Grant selected 19th in NBA Draft, traded to Knicks; Connaughton goes 41st, shipped to Portland
Manuel De Jesus | Thursday, June 25, 2015
After leading Notre Dame to a 32-6 record, its first ever ACC championship and a run to the Elite Eight, Jerian Grant can now add being a first-round pick in the NBA Draft to his list of accomplishments.
After waiting a little more than 30 minutes, Grant shook NBA Commissioner Adam Silver’s hand as the Washington Wizards selected the guard 19th overall Thursday night at the Barclays Center in Brooklyn, New York. But while it was technically the Wizards, as owners of the 19th pick, who selected Grant, a flurry of trades meant the New York Knicks have the rights to Grant.
“It’s really truly a blessing,” Grant said after being drafted. “I just want to come out here and prove that I belong and make a name for myself. I’m a winner.”
As part of a three-team trade, the Wizards sent Grant to the Knicks, who sent Tim Hardaway Jr. to the Atlanta Hawks, who sent Kelly Oubre, of Kansas, to the Wizards.
Grant, who averaged 16.5 points, 6.7 assists and 1.7 steals per game in his senior season, was the eighth guard selected in the draft. Before the draft, he was projected by most experts to go somewhere in the range of the 18th to 22nd picks.
Now, with the Knicks, Grant will be asked to take a step back from the spotlight, playing alongside Carmelo Anthony and No. 4 overall pick Kristaps Porzingis. Grant’s passing skills are expected to mesh well with the triangle offense practiced by head coach Derek Fisher and team president Phil Jackson.
“[The triangle offense] requires someone with high basketball IQ” Grant said. “I think im one of those guys. I’ll pick up the offense quickly and help the guys around me.”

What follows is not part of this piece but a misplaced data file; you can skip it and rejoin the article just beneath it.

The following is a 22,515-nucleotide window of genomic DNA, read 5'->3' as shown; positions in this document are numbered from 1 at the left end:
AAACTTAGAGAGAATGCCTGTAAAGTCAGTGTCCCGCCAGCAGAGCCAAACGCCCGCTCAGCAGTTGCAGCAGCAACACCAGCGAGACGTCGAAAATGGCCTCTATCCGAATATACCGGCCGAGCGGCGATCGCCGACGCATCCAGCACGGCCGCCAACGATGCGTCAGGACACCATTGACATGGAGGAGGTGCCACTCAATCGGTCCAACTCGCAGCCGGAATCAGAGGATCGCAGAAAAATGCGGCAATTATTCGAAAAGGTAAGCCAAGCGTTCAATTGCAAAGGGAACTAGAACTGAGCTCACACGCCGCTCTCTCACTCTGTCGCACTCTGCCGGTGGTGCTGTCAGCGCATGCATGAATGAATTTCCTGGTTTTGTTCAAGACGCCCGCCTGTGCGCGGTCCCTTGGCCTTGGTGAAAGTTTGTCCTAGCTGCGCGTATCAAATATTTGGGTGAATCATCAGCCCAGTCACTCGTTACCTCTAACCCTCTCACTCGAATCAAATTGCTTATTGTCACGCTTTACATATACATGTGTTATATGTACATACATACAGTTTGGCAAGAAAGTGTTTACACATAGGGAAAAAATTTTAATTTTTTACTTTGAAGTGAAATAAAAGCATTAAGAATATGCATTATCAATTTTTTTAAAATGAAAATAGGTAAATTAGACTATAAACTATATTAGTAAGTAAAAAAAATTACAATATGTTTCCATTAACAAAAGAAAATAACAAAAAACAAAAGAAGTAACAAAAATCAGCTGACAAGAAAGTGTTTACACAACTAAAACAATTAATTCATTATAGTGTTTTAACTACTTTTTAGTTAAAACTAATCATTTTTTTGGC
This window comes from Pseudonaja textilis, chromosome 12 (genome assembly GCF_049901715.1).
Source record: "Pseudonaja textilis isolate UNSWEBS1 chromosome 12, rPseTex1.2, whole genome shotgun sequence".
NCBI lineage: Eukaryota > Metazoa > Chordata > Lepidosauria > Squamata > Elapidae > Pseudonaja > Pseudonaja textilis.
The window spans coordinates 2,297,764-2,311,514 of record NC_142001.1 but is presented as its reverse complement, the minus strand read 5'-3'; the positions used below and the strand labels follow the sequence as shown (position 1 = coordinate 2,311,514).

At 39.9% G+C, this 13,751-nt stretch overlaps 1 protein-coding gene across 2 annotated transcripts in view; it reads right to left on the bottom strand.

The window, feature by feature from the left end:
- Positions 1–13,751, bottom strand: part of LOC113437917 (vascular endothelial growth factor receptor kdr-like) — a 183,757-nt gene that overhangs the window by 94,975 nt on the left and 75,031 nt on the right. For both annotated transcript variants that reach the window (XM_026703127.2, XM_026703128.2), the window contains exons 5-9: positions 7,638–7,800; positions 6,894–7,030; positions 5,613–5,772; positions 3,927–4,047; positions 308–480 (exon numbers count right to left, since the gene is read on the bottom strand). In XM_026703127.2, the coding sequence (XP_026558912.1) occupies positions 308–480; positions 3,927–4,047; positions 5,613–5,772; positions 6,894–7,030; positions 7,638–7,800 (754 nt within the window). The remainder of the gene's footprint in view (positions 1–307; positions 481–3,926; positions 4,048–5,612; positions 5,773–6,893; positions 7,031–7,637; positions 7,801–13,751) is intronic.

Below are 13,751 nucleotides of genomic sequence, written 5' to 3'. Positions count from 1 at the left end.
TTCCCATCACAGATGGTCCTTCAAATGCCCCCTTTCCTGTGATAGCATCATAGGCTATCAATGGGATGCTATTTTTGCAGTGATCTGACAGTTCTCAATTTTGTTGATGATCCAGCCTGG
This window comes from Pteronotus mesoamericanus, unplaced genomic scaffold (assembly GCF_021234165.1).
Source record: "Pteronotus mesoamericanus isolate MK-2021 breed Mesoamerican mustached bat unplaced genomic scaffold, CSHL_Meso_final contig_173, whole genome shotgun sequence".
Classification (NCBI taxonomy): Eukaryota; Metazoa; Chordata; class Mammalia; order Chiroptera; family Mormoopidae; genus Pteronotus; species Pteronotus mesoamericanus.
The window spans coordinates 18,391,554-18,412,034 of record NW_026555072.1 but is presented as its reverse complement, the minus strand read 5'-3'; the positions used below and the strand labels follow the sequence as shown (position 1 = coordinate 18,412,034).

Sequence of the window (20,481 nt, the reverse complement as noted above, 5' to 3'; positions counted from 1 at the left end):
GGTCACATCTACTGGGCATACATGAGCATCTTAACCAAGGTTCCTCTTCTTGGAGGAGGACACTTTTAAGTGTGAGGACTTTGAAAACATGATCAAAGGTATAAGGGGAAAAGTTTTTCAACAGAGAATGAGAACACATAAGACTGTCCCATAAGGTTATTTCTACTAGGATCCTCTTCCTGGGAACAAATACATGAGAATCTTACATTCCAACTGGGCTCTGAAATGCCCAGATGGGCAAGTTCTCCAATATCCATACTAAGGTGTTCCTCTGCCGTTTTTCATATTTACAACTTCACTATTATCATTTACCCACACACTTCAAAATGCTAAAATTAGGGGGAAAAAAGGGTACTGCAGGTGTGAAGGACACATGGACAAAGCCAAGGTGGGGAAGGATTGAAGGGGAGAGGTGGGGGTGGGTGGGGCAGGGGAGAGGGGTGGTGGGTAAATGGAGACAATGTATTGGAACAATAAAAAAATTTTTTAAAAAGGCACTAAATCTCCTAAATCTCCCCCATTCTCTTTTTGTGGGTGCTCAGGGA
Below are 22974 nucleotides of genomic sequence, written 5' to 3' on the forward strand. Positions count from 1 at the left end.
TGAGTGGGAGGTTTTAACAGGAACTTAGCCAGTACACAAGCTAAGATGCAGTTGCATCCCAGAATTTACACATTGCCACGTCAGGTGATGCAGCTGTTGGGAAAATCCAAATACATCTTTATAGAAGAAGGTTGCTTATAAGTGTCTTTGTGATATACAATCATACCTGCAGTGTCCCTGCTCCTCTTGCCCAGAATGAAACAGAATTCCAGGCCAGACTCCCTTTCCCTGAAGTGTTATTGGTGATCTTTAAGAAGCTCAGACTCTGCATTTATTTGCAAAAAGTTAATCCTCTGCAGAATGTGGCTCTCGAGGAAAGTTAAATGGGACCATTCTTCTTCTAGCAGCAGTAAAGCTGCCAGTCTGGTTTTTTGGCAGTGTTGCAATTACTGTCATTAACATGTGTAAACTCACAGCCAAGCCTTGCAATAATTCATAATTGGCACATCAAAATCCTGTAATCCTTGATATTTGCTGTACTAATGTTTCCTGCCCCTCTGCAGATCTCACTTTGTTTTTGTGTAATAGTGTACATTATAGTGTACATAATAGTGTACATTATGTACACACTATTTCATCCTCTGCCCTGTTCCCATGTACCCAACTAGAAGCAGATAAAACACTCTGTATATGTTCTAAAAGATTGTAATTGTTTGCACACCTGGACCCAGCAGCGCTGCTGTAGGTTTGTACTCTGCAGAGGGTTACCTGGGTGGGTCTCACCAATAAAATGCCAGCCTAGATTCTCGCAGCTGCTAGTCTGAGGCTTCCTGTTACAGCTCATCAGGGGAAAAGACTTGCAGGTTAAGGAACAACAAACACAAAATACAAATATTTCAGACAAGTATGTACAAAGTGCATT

Grant is confident in the potential offensive production the Knicks can create with Anthony and Porzingis with that offensive scheme.
“[Carmelo] and Kris, two great players, will definitely open things up for me,” Grant said.
Grant mentioned that before the draft, he and Porzingas talked about potential landing spots and discussed Porzingas’s desire to play for the Knicks. Grant said he had no idea that he would eventually be playing with Porzingas this year for the Knicks.
Last season, the Knicks finished 17-65, the second worst record in the league. Their regular point guard, Jose Calderon dished out 4.7 assists per game.
When asked what he can contribute to the Knicks, Grant said he could come in and immediately create plays.
“I make the guys around me a lot better,’ Grant said. “I can give them the open looks.”
Despite being the highest drafted Irish player since Ryan Humphrey was drafted 19th by the Jazz in 2002, Grant said his father, Harvey Grant, and uncle, Horace Grant, who both played in the NBA, told him it is one thing to make it to the NBA and another to stay there.
Twenty-two picks later, it looked as though Grant and Pat Connaughton would both be playing in the Big Apple, but another trade just minutes later broke up that outcome.
Connaughton was picked by the Brooklyn Nets with the 41st pick, making it the first time Notre Dame has had two players drafted since LaPhanso Ellis and Elmer Bennett in 1992 . Like Grant, Connaughton was traded after being picked, this time to the Portland Trailblazers along with Mason Plumlee for Rondae Hollis-Jefferson, who was the 23rd pick in the draft, and veteran Steve Blake.
The combo guard/forward posted 12.5 points, 7.4 rebounds and just under a block per game last season, along with a 42.3 percentage mark from beyond the arc.
Before this past season, many thought Connaughton would stick to baseball after being drafted by the Baltimore Orioles in the fourth round. However, Connaughton has made clear that basketball is priority after returning to Notre Dame last season to play during his last season of eligibility.